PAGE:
The Khorasan group: 5 things to know

The Khorasan Group, an al Qaeda cell in northern Syrian, has gained attention after U.S. airstrikes Monday night targeted the militants.

The strikes, which came alongside U.S. missions against the Islamic State in Iraq and Syria (ISIS), hit Khorasan compounds, weapons manufacturing sites and training camps west of Aleppo.

The intelligence community publicly acknowledged the group’s existence for the first time last week, but security officials have been watching Khorasan for some time.

Here are five important things to know about the Islamic militant group:


1) Officials believe the Khorasan Group poses a greater threat to the U.S. homeland than ISIS.

The Khorasan Group consists of veteran jihadists from Afghanistan and Pakistan with long combat experience and its leader was once part of Osama bin Laden’s inner circle.

The group was personally dispatched to Syria by al Qaeda's current leader, Ayman al-Zawahiri, to recruit foreign fighters for a bombing campaign against Western targets — including the U.S. homeland.

Unlike Jabhat al-Nusra, al Qaeda’s affiliate in Syria, the Khorasan Group is not focused on fighting Bashar Assad’s regime. It has established roots in Syria only to develop a safe haven to plan attacks against the West, Pentagon officials said. 

Pentagon press secretary Rear Adm. John Kirby said the Khorasan Group had used its foothold in Syria to plan external attacks, construct and test improvised explosive devices and recruit Westerners to conduct operations.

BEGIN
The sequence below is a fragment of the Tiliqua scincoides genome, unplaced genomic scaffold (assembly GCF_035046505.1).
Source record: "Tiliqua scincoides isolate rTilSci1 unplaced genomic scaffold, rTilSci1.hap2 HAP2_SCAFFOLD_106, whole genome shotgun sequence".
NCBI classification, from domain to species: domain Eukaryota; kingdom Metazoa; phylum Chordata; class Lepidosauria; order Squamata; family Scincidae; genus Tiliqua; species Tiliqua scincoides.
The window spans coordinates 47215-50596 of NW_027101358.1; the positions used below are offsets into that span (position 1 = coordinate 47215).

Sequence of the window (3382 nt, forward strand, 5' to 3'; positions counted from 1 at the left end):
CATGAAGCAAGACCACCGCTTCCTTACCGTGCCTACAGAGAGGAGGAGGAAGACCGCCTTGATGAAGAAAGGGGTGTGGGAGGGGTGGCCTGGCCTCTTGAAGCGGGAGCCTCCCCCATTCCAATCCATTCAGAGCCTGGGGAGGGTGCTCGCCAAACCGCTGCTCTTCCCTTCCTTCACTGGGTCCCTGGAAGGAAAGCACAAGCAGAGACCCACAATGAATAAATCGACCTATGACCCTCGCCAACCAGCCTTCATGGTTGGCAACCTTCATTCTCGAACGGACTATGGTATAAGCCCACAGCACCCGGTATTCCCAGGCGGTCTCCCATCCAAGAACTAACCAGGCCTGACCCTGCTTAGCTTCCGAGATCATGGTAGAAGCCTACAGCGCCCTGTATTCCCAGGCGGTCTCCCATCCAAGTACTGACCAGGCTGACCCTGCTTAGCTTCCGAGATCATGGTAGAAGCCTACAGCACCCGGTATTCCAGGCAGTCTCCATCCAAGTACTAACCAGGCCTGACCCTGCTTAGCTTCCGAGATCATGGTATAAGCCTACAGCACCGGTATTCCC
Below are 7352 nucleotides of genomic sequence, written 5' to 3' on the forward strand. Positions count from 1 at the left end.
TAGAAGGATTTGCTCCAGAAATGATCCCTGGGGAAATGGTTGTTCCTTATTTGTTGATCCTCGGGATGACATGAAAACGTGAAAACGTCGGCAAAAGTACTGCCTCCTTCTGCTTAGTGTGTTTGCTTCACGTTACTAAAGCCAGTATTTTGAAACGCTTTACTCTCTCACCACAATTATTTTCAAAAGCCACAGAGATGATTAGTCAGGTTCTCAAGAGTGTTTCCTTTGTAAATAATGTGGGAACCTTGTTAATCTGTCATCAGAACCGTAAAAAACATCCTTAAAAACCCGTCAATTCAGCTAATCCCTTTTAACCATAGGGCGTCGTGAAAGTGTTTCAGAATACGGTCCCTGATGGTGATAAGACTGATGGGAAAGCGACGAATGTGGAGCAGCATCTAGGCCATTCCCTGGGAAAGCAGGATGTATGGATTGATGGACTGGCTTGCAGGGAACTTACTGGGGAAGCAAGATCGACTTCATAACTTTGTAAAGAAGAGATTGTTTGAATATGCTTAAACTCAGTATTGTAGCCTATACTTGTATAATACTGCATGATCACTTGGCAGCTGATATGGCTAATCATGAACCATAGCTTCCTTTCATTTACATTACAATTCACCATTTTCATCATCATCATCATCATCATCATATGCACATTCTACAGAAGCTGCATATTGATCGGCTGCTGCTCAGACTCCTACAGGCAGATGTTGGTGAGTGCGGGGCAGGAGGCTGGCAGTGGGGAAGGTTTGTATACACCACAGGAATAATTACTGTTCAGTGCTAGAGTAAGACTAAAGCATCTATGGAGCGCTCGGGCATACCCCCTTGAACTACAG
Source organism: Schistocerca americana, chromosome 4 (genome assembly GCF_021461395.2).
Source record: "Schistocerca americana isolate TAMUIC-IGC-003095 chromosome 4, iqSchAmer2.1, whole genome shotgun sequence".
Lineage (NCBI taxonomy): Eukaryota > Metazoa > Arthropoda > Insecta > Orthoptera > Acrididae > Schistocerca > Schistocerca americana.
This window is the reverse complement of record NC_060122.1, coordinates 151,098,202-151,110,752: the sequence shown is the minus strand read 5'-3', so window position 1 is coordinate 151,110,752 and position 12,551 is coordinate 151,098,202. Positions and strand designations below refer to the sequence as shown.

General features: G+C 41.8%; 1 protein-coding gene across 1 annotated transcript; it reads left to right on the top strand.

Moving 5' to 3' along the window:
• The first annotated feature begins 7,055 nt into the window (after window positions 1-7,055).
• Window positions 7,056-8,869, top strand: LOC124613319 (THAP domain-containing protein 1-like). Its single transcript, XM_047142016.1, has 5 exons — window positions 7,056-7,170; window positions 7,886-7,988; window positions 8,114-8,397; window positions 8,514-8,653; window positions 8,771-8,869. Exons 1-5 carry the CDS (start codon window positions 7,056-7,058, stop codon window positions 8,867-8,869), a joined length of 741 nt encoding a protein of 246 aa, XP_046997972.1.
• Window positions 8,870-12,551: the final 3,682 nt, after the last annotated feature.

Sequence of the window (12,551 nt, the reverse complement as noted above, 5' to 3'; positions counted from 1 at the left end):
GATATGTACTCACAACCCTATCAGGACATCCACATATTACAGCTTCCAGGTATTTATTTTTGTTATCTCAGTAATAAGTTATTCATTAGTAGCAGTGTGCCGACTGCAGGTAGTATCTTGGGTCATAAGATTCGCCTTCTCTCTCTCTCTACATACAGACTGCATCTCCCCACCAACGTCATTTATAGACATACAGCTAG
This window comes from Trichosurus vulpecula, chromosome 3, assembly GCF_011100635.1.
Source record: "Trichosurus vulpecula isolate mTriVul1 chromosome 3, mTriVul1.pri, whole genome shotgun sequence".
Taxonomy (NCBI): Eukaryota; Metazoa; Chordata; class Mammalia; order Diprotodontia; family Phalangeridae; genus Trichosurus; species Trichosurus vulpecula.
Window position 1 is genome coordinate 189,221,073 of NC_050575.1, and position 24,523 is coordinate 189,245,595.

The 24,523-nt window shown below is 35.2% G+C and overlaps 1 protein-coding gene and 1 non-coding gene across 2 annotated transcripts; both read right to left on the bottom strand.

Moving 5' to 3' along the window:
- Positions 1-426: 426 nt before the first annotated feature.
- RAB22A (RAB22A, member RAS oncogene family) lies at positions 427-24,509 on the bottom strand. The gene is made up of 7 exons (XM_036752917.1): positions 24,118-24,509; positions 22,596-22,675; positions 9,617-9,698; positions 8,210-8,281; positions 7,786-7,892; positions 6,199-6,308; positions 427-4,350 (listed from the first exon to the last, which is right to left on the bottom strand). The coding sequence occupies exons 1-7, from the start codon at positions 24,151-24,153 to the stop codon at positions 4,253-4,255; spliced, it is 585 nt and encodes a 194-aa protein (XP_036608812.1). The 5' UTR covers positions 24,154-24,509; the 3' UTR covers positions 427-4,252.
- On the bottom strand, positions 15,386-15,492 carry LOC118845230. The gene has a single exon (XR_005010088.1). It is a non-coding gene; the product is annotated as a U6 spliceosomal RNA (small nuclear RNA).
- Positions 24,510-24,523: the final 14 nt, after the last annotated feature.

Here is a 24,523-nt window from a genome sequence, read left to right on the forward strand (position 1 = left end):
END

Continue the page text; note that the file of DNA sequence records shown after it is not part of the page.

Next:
Officials say the group has been working with other militant outfits who have the bomb-making experience to carry out such attacks, including al Qaeda in the Arabian Peninsula.

Some members of the Khorasan Group are also part of other al Qaeda cells, connecting the group to a global terror network, experts say.

Initially, that crossover led to confusion as counterterrorism experts debated whether the Khorasan Group was part of Jabhat al-Nusra.

Daveed Garterstein-Ross, a senior fellow at the Foundation for Defense of Democracies, said embedding top leaders in other militant groups was common to al Qaeda.

“It’s within the M.O. of al Qaeda,” Garterstein-Ross said.


2) Officials claim the group was in the "final stages" of a Western bomb plot.

U.S. officials said the recent strikes against the group were undertaken to disrupt “imminent attack plotting” against the United States and Western targets.

"We hit them last night out of a concern that they were getting close to an execution date of some of the plans that we have seen," Attorney General Eric HolderEric H. HolderSenior House Republicans fighting for their lives Issa hits back at Obama over campaign mailer Podesta floated Bill Gates, Bloomberg as possible Clinton VPs MORE told Yahoo News on Tuesday. 

According to media reports, the plots included carrying out a suicide bomb attack on a U.S.-bound flight using uncharged laptops and cellphones to hide the explosives.